Carl Icahn filed a lawsuit against Dell and its board of directors Thursday as he continued to take steps to prevent the company’s founder and investment company Silver Lake from taking the company private.
The lawsuit, filed in the Court of Chancery of the State of Delaware, seeks to prevent Dell from setting a new date for the meeting at which shareholders will vote on the Michael Dell-Silver Lake proposal to buy out the company. The vote is scheduled for Friday at 9 a.m. CDT. It has already been delayed twice.
The suit also demands that if Dell’s board of directors sets a new date for the special meeting, the company’s annual meeting should “be held on the same date and time, and with the same record date,” according to a filing with the U.S. Securities and Exchange Commission.
In February, Michael Dell and Silver Lake offered $24.4 billion, or $13.65 per share, for the company. That original offer was met with opposition from some top shareholders, with Icahn being one of the more vocal opponents. Last week, Dell and Silver Lake raised their offer to $13.75, under the condition that new shareholder voting rules be implemented so that only “yes” or “no” votes would be counted, with abstentions and nonvotes being left out.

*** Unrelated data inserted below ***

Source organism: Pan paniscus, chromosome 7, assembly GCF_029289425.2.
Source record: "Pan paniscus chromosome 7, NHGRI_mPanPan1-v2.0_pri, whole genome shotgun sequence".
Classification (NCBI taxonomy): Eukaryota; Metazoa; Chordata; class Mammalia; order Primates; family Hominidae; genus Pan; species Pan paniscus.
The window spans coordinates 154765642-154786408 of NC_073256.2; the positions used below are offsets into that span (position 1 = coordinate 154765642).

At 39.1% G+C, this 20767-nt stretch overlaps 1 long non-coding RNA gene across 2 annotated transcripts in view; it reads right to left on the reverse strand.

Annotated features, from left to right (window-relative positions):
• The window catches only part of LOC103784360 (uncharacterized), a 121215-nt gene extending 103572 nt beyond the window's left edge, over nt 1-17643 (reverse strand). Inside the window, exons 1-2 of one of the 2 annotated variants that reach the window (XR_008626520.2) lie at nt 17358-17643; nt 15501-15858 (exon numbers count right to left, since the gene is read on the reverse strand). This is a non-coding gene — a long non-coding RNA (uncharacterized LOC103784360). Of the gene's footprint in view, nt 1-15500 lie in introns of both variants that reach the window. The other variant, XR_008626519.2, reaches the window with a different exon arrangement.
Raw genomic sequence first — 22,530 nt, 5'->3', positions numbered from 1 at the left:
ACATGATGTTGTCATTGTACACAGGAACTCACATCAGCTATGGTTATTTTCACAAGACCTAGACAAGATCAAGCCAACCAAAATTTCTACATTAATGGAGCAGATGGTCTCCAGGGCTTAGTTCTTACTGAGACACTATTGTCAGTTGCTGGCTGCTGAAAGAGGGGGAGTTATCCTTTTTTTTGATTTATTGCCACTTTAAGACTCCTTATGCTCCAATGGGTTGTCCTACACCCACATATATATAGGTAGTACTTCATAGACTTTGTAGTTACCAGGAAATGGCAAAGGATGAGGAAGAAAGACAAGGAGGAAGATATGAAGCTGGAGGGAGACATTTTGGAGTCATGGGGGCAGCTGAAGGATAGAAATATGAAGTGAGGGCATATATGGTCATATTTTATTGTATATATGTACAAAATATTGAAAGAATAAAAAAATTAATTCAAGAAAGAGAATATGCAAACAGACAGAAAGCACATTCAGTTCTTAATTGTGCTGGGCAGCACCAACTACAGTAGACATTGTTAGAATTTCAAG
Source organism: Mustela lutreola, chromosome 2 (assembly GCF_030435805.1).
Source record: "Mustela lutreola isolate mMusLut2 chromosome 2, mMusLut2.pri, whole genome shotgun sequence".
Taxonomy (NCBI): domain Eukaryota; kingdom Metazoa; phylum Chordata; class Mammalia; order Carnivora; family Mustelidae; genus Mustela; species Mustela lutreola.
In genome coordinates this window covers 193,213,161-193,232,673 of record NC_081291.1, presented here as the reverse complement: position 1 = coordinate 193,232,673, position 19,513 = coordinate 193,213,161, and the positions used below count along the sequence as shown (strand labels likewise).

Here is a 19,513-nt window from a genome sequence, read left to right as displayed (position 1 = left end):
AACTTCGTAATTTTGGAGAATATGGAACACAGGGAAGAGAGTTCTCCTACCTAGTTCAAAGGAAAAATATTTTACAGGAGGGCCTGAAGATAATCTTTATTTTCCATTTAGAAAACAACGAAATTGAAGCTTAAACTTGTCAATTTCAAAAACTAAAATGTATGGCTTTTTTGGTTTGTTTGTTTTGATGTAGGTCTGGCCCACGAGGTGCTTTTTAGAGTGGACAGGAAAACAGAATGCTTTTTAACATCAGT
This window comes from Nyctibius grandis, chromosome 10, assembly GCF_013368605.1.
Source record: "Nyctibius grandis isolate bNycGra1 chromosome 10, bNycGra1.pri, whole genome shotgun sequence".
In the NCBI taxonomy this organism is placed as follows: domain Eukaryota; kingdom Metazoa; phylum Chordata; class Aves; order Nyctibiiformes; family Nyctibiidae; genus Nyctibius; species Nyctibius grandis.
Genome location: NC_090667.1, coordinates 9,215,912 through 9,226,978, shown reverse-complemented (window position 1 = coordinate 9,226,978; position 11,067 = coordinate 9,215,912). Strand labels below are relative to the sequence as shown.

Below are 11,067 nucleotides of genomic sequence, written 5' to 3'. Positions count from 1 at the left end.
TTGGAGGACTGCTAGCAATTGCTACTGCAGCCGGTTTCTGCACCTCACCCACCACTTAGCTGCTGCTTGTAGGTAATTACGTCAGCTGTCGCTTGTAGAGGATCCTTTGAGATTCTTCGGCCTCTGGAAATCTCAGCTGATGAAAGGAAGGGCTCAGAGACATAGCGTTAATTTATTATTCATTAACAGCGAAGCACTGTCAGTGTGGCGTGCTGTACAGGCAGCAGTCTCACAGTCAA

Earlier this week, a special committee overseeing the proposals to buy out the company rejected the shareholder voting guidelines that Michael Dell and Silver Lake proposed. In a letter, the committee said it is prepared to proceed with either a shareholder vote on the earlier $13.65 buyout proposal or a later vote on the new $13.75 offer, but either vote would have to be under the current voting guidelines.
Analysts have said that the shareholder votes were delayed twice as Dell-Silver Lake could not muster enough support for its earlier proposal. Icahn is seeking a quick vote to quash the Dell-Silver Lake offer. Icahn and shareholder Southeastern Asset Management have made the only other offer to buy the company, and they believe their deal is potentially worth $15.50 to $18 a share for current shareholders.